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Humanities bedevilled by affinity to dated ideas

Date Released: Tue, 9 September 2014 09:39 +0200

IN THE wake of the Ebola outbreak in West Africa, a small contingent of health workers and scientists has been on the front lines of fighting the disease in laboratories, hospitals and makeshift World Health Organisation care centres in under-resourced villages and towns. The commitment of front-line health workers demonstrates that courage, compassion and social sensitivity are core traits for highly skilled science professionals.

This humbled me as a humanities scholar because, historically, we have explicitly identified our disciplines, such as history, sociology and literature, as being at the forefront of ethically minded, socially
transformative scholarship. This was particularly the case in the '70s and '80s at the height of anticolonial and countercultural struggles, when radical scholars became a kind of intellectual vanguard that shaped ideas of freedom and human dignity.

In spite of this illustrious past, in the past two decades, debates have emerged on the value and relevance of the humanities to South Africa's 21st-century development. There was a sense that the state was skewing research funding towards a corporatised conception of innovation by favouring science, technology, engineering and management.

Scholars said that universities were under pressure to submit to market-driven ideologies that saw a rise in managerialism and performance management systems, whose aims directly opposed the ethos and purpose of public scholarship. Academics were being turned into consultants, or lost to higher salaries in the government and the private sector. Students were also seen to be persuaded by this market triumphalism to define the usefulness of a degree through narrow ideas of employability; humanities thus fell out of favour, with a decline in enrolments from 273,000 to 215,000 between 1996 and 2008.

Over the past few years, leading humanities academics have been formulating a response to this decline. The outcome was a nuanced and visionary Charter for the Humanities and Social Sciences published in 2011. Higher Education Minister Blade Nzimande, a sociologist himself, said in the report that "the humanities and social sciences in the post-1994 period are playing a less prominent role in public discourse than they did during the late apartheid period. They seem also to play a less prominent role in the lives of students, in guiding their thinking about the crucial issues that face
them."

The charter envisaged an education system in which the humanities played their intellectual role alongside science, producing students as adept with the scientific method as with literary analysis. This future student would have a strong sense of their intellectual lineage, drawing from Mapungubwe to Greece, as at ease with Descartes as with Achebe.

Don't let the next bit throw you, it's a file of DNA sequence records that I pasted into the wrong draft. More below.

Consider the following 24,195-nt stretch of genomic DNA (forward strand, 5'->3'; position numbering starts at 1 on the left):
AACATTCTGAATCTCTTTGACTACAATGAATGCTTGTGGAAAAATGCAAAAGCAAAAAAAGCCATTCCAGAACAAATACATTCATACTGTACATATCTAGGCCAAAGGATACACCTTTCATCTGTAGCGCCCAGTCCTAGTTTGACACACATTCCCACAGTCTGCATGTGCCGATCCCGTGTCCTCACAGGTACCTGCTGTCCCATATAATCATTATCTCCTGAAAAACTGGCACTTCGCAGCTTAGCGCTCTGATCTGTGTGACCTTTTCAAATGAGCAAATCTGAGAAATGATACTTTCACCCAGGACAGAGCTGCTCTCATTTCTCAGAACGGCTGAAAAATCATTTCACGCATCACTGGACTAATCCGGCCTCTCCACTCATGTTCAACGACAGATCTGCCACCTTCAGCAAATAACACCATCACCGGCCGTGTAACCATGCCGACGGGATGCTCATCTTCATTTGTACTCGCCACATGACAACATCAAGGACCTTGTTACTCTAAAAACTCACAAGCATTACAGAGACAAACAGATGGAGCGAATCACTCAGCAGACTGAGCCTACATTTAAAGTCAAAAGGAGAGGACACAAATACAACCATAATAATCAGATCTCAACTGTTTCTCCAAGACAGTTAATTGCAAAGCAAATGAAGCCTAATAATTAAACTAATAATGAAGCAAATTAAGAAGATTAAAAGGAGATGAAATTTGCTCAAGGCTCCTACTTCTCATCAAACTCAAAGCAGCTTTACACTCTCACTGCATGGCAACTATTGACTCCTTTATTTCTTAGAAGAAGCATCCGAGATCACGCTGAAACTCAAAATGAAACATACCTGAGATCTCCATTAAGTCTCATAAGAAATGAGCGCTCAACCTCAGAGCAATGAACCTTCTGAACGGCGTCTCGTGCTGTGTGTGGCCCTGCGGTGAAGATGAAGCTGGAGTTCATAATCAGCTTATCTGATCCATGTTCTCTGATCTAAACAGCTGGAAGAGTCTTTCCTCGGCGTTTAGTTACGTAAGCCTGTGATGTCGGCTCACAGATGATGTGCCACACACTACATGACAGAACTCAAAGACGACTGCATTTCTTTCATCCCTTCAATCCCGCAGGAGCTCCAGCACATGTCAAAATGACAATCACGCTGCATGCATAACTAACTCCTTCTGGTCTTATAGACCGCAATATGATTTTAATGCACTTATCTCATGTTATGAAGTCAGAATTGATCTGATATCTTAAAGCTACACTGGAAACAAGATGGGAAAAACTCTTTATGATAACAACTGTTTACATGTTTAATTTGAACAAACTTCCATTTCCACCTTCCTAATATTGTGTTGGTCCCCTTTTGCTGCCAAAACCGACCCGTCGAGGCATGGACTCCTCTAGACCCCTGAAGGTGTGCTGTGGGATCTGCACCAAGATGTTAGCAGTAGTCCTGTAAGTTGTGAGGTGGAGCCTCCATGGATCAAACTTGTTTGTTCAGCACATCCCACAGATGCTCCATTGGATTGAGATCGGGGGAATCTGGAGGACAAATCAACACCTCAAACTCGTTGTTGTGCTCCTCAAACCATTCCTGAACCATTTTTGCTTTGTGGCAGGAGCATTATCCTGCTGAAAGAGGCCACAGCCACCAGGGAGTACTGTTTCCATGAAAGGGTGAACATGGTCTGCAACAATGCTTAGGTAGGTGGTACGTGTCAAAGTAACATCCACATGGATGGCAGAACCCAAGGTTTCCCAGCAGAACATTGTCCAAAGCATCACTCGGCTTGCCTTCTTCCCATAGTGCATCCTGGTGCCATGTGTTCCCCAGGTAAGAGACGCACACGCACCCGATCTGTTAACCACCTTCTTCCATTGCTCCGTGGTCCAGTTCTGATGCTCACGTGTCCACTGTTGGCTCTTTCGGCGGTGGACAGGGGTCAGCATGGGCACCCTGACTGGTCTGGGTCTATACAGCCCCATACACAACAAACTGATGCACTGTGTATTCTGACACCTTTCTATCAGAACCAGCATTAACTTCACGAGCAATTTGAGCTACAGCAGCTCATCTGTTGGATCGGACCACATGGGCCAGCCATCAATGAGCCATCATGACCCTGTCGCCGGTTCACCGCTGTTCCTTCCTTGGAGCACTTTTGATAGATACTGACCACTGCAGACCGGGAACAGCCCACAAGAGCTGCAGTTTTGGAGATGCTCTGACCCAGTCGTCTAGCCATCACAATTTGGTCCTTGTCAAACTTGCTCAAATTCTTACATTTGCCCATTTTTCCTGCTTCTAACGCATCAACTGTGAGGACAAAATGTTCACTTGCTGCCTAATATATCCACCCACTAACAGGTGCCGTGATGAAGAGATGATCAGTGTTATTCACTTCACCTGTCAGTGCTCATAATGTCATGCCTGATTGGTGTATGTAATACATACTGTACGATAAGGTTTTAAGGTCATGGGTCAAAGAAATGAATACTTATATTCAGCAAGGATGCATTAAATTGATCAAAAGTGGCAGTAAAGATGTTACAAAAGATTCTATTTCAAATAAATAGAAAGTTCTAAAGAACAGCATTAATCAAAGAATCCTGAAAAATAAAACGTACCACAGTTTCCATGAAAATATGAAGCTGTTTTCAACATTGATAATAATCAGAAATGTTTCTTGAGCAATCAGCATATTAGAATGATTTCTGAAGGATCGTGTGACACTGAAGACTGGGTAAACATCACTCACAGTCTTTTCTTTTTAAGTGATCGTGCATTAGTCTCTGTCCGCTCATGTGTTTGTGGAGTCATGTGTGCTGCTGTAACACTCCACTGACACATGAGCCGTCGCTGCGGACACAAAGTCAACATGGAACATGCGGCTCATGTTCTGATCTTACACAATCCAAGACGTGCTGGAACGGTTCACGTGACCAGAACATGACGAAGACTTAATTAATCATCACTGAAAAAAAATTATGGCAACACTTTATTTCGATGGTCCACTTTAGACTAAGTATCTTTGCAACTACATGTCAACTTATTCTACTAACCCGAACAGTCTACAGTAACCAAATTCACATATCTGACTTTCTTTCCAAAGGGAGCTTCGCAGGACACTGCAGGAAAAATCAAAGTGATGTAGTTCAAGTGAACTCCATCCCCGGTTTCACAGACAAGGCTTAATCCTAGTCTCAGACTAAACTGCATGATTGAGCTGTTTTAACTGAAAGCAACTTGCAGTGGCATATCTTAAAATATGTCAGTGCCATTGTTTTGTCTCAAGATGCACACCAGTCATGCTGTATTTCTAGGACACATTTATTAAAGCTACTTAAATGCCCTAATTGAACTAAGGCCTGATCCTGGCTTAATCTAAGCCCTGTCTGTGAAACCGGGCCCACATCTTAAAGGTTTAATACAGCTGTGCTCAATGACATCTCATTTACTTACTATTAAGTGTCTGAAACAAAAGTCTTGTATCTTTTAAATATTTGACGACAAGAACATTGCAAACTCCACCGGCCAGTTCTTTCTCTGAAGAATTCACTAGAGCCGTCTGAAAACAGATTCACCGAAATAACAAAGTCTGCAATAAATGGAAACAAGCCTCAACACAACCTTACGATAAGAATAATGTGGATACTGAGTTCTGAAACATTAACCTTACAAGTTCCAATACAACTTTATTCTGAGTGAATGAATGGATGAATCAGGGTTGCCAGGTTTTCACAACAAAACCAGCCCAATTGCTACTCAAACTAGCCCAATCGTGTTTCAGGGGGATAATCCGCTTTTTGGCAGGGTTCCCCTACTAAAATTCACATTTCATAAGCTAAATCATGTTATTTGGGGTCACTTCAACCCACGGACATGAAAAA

Powerful as it is, the charter does not go far enough to scrutinise the internal dynamics that have led to stagnation in the humanities. Anti-intellectualism is rife and the traditionally radical left is as guilty of presenting political orthodoxy as scholarship. There continues, for example, to be a conceptual affinity for dated notions of "the revolutionary", "people's power", "mass mobilising" and "grassroots
struggles", even though everything about the post-Cold War world tells us that mass-based politics is fragmented, gravely weak and in retreat. We continue to speak about US imperialism even though our students are growing up in a world where the rise of China has shifted international relations for Africa. We warn our students about the predations of financial capital while our own pension funds are being managed by the investment funds we criticise.

Thus, while the humanities have a deep critical tradition, this tradition is no longer sufficient to grapple with today's social and economic complexity.The humanities need to confront their own limitations and to continuously borrow from the sciences and other fields to forge new frontiers of knowledge.

Right now, we should at least acknowledge and respect the activist scholarship of our peers in the West African medical community; while we theorise in our offices, they are at the helm of rolling back Ebola, and are paying with their lives.

Article by: Nomalanga Mkhize

Article source: Business Day Live

Source:Business Day Live